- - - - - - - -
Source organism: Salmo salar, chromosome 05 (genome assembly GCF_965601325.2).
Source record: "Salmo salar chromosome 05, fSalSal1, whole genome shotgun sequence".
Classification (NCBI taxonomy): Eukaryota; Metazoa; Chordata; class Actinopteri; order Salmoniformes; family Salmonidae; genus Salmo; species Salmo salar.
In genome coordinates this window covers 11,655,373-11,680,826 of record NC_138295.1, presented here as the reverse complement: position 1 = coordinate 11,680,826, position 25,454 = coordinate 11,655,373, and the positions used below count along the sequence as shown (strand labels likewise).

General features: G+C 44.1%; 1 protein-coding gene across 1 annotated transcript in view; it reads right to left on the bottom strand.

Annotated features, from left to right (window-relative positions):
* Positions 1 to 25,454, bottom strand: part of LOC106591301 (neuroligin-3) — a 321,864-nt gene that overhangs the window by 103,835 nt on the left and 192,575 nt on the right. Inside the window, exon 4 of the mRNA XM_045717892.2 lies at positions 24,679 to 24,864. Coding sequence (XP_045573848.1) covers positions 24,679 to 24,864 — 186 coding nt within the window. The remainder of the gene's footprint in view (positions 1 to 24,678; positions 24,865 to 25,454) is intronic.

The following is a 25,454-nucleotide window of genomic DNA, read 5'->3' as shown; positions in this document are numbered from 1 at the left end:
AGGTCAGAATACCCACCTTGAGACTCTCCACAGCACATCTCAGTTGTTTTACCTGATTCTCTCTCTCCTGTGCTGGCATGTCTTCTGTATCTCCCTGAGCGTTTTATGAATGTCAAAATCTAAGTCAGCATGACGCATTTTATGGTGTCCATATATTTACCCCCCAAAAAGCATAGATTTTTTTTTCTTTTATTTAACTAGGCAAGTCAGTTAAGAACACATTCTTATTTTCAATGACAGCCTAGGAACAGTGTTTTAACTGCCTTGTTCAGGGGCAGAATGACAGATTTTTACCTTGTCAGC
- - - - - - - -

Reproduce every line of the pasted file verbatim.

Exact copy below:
Source organism: Salmo salar, chromosome 05 (genome assembly GCF_965601325.2).
Source record: "Salmo salar chromosome 05, fSalSal1, whole genome shotgun sequence".
Classification (NCBI taxonomy): Eukaryota; Metazoa; Chordata; class Actinopteri; order Salmoniformes; family Salmonidae; genus Salmo; species Salmo salar.
In genome coordinates this window covers 11,655,373-11,680,826 of record NC_138295.1, presented here as the reverse complement: position 1 = coordinate 11,680,826, position 25,454 = coordinate 11,655,373, and the positions used below count along the sequence as shown (strand labels likewise).

General features: G+C 44.1%; 1 protein-coding gene across 1 annotated transcript in view; it reads right to left on the bottom strand.

Annotated features, from left to right (window-relative positions):
* Positions 1 to 25,454, bottom strand: part of LOC106591301 (neuroligin-3) — a 321,864-nt gene that overhangs the window by 103,835 nt on the left and 192,575 nt on the right. Inside the window, exon 4 of the mRNA XM_045717892.2 lies at positions 24,679 to 24,864. Coding sequence (XP_045573848.1) covers positions 24,679 to 24,864 — 186 coding nt within the window. The remainder of the gene's footprint in view (positions 1 to 24,678; positions 24,865 to 25,454) is intronic.

The following is a 25,454-nucleotide window of genomic DNA, read 5'->3' as shown; positions in this document are numbered from 1 at the left end:
AGGTCAGAATACCCACCTTGAGACTCTCCACAGCACATCTCAGTTGTTTTACCTGATTCTCTCTCTCCTGTGCTGGCATGTCTTCTGTATCTCCCTGAGCGTTTTATGAATGTCAAAATCTAAGTCAGCATGACGCATTTTATGGTGTCCATATATTTACCCCCCAAAAAGCATAGATTTTTTTTTCTTTTATTTAACTAGGCAAGTCAGTTAAGAACACATTCTTATTTTCAATGACAGCCTAGGAACAGTGTTTTAACTGCCTTGTTCAGGGGCAGAATGACAGATTTTTACCTTGTCAGC